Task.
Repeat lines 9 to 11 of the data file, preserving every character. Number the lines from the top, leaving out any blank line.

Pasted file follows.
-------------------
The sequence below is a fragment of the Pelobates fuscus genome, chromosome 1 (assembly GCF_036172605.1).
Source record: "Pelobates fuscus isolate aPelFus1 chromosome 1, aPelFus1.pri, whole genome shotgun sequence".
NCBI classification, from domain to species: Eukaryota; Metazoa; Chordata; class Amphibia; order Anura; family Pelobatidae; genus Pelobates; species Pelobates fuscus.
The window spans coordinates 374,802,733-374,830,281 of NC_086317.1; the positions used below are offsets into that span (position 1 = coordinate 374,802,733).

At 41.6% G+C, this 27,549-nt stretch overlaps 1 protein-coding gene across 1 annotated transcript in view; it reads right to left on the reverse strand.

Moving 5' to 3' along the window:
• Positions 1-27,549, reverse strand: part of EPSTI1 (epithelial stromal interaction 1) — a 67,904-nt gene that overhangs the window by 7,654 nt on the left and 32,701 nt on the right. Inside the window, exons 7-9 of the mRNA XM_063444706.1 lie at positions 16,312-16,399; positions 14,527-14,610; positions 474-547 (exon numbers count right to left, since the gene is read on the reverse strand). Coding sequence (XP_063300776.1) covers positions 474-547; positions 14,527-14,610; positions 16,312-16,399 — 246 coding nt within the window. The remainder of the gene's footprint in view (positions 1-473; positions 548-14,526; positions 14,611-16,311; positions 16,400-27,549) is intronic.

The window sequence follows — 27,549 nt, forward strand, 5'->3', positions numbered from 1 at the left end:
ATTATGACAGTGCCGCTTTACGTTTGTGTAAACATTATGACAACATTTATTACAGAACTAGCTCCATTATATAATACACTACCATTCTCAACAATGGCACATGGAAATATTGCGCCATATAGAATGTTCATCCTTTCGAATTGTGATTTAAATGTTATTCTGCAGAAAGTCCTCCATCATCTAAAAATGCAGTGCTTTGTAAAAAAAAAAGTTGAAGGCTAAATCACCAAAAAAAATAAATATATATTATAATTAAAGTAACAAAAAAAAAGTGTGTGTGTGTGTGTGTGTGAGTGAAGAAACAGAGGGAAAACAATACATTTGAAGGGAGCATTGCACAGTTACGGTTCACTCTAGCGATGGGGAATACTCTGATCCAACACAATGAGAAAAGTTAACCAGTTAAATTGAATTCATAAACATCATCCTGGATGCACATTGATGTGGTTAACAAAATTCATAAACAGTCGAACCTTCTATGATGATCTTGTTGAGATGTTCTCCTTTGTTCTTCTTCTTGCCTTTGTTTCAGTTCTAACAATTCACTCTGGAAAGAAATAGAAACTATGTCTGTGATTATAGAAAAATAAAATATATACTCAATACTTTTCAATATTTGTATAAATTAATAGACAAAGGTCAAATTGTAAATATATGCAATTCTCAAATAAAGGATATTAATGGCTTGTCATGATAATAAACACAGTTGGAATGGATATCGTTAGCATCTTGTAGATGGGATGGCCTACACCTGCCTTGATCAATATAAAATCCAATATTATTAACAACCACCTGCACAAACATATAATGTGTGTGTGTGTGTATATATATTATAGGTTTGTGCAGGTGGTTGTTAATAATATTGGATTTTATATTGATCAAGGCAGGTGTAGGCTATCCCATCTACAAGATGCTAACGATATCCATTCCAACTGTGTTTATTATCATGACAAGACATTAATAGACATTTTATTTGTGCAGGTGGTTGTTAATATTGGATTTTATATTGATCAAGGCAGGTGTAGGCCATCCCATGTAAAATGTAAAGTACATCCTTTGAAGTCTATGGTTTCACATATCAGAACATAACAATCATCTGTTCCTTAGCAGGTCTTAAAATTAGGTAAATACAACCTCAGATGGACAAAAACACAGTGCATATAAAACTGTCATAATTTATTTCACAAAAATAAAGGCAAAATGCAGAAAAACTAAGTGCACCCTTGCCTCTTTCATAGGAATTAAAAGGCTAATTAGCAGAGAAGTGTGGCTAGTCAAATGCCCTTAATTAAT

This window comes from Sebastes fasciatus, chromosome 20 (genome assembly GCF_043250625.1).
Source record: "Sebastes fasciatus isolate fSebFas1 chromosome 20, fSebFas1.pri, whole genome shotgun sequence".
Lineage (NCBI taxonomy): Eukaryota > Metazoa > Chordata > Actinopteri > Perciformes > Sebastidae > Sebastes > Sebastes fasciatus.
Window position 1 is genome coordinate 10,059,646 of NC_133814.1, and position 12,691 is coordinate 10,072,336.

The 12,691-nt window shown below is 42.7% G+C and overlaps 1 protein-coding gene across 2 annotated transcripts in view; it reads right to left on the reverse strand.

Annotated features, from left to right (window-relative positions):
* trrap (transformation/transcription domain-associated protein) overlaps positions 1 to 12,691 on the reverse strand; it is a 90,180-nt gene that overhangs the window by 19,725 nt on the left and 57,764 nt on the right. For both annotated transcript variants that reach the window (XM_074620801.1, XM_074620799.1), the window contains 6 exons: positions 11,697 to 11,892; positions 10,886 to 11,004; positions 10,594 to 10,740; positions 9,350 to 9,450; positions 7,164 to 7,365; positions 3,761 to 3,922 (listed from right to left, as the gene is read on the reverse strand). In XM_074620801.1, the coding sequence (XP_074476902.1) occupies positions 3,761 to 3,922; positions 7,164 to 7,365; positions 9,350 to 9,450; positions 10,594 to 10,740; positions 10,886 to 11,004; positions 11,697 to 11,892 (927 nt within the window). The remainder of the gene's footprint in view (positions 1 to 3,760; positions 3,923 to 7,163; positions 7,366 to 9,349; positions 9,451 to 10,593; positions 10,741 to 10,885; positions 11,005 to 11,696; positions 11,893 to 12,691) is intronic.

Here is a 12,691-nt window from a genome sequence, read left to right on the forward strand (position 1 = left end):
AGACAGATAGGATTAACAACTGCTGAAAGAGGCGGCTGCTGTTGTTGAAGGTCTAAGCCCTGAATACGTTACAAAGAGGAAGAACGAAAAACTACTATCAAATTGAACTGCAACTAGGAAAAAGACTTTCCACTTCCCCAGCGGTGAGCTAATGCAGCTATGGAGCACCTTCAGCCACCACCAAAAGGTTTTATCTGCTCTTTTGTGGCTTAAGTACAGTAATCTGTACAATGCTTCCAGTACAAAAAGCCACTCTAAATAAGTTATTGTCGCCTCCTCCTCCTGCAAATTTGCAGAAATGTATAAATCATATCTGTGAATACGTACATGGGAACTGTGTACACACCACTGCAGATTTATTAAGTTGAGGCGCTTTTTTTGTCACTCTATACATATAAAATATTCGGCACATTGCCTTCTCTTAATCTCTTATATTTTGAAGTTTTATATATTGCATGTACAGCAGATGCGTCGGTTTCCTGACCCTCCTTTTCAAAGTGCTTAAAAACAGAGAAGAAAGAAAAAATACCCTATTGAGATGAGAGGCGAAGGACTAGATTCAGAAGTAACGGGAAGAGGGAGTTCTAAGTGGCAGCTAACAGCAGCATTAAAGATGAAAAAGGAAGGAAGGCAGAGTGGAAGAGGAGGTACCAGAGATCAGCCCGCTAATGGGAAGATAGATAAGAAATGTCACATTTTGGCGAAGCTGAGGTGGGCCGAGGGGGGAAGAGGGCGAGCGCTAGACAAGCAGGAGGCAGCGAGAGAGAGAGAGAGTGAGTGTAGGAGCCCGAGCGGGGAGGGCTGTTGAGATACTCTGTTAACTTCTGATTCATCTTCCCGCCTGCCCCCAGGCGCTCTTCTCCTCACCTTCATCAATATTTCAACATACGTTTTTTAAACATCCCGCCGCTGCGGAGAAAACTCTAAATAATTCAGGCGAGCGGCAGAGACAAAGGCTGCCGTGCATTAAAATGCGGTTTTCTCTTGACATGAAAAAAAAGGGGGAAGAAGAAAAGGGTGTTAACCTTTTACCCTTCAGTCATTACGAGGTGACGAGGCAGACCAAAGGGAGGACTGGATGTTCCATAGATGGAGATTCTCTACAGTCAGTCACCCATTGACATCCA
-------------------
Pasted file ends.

ATTATGACAGTGCCGCTTTACGTTTGTGTAAACATTATGACAACATTTATTACAGAACTAGCTCCATTATATAATACACTACCATTCTCAACAATGGCACATGGAAATATTGCGCCATATAGAATGTTCATCCTTTCGAATTGTGATTTAAATGTTATTCTGCAGAAAGTCCTCCATCATCTAAAAATGCAGTGCTTTGTAAAAAAAAAAGTTGAAGGCTAAATCACCAAAAAAAATAAATATATATTATAATTAAAGTAACAAAAAAAAAGTGTGTGTGTGTGTGTGTGTGAGTGAAGAAACAGAGGGAAAACAATACATTTGAAGGGAGCATTGCACAGTTACGGTTCACTCTAGCGATGGGGAATACTCTGATCCAACACAATGAGAAAAGTTAACCAGTTAAATTGAATTCATAAACATCATCCTGGATGCACATTGATGTGGTTAACAAAATTCATAAACAGTCGAACCTTCTATGATGATCTTGTTGAGATGTTCTCCTTTGTTCTTCTTCTTGCCTTTGTTTCAGTTCTAACAATTCACTCTGGAAAGAAATAGAAACTATGTCTGTGATTATAGAAAAATAAAATATATACTCAATACTTTTCAATATTTGTATAAATTAATAGACAAAGGTCAAATTGTAAATATATGCAATTCTCAAATAAAGGATATTAATGGCTTGTCATGATAATAAACACAGTTGGAATGGATATCGTTAGCATCTTGTAGATGGGATGGCCTACACCTGCCTTGATCAATATAAAATCCAATATTATTAACAACCACCTGCACAAACATATAATGTGTGTGTGTGTGTATATATATTATAGGTTTGTGCAGGTGGTTGTTAATAATATTGGATTTTATATTGATCAAGGCAGGTGTAGGCTATCCCATCTACAAGATGCTAACGATATCCATTCCAACTGTGTTTATTATCATGACAAGACATTAATAGACATTTTATTTGTGCAGGTGGTTGTTAATATTGGATTTTATATTGATCAAGGCAGGTGTAGGCCATCCCATGTAAAATGTAAAGTACATCCTTTGAAGTCTATGGTTTCACATATCAGAACATAACAATCATCTGTTCCTTAGCAGGTCTTAAAATTAGGTAAATACAACCTCAGATGGACAAAAACACAGTGCATATAAAACTGTCATAATTTATTTCACAAAAATAAAGGCAAAATGCAGAAAAACTAAGTGCACCCTTGCCTCTTTCATAGGAATTAAAAGGCTAATTAGCAGAGAAGTGTGGCTAGTCAAATGCCCTTAATTAAT

This window comes from Sebastes fasciatus, chromosome 20 (genome assembly GCF_043250625.1).
Source record: "Sebastes fasciatus isolate fSebFas1 chromosome 20, fSebFas1.pri, whole genome shotgun sequence".